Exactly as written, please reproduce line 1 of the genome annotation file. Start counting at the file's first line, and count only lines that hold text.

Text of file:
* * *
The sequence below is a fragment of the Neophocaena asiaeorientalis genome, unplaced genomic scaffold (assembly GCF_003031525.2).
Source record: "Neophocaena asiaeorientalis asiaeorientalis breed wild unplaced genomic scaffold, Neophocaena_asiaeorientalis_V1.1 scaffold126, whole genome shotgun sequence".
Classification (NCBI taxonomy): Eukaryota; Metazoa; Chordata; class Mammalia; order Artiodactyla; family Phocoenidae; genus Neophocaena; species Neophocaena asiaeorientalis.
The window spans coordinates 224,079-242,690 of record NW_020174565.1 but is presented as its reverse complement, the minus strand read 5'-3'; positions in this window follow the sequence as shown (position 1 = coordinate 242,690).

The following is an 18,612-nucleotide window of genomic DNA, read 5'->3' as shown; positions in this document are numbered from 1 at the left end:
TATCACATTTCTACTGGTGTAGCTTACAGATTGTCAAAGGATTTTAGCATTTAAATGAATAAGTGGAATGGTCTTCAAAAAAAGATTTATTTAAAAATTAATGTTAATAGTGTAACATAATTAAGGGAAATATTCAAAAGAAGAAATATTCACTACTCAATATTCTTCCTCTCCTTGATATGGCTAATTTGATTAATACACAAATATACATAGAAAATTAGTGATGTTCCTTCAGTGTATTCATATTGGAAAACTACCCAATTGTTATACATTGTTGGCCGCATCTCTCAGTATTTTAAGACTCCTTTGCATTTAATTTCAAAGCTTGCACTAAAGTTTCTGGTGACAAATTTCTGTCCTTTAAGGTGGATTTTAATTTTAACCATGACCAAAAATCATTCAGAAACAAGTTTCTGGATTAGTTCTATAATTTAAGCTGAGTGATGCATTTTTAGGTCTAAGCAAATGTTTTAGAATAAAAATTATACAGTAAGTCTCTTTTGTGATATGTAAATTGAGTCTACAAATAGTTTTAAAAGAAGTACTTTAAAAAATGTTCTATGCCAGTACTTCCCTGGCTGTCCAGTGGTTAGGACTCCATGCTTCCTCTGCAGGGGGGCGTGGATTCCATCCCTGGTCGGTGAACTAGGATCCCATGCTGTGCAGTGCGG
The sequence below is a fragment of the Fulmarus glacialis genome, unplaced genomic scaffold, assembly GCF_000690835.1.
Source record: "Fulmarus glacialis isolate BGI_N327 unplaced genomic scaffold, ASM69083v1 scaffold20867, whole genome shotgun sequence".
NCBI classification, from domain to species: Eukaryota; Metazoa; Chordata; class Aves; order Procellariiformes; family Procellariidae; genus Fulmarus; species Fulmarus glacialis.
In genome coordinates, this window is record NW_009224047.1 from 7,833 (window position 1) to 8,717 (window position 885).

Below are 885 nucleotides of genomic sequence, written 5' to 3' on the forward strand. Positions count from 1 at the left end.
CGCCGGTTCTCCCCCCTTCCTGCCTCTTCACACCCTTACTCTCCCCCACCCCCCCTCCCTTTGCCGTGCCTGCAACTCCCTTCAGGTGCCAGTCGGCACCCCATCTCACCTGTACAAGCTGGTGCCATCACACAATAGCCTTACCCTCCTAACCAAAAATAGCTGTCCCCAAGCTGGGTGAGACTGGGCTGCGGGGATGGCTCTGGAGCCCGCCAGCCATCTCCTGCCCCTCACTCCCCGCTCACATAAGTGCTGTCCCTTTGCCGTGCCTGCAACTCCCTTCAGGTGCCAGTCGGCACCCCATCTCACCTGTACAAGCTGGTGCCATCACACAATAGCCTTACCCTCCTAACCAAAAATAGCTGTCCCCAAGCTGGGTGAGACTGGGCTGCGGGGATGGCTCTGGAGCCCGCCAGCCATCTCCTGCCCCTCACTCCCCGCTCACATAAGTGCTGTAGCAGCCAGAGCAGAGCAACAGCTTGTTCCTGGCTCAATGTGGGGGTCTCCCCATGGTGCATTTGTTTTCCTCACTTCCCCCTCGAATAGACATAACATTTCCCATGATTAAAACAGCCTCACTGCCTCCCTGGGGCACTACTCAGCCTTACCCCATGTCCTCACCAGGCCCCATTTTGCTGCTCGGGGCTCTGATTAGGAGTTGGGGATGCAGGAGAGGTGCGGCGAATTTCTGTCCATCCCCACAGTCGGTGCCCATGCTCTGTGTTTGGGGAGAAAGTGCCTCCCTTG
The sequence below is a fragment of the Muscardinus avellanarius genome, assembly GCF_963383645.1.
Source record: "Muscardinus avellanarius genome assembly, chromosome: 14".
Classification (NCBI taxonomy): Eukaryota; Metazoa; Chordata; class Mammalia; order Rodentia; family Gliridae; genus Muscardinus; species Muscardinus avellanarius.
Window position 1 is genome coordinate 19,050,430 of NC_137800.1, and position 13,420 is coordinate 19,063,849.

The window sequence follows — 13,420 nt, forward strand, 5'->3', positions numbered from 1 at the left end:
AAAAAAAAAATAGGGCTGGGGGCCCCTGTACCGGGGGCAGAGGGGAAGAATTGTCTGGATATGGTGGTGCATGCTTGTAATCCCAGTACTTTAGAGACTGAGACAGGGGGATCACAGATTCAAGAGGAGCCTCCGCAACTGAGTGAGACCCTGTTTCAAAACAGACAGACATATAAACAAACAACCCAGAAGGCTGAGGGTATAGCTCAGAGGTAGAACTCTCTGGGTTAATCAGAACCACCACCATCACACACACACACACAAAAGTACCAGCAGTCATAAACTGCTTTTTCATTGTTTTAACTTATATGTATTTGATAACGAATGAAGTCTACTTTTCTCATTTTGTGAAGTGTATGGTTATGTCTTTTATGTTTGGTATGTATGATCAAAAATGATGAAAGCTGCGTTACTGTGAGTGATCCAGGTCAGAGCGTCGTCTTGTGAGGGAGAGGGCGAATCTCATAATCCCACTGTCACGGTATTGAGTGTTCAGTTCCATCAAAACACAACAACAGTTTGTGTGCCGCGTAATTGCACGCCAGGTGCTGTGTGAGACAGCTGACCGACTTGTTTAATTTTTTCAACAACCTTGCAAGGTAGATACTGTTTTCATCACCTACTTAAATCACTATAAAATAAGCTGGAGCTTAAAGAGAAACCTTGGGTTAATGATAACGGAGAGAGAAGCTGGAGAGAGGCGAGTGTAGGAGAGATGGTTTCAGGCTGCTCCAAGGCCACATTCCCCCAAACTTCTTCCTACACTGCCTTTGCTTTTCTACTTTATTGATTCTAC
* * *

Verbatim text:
The sequence below is a fragment of the Neophocaena asiaeorientalis genome, unplaced genomic scaffold (assembly GCF_003031525.2).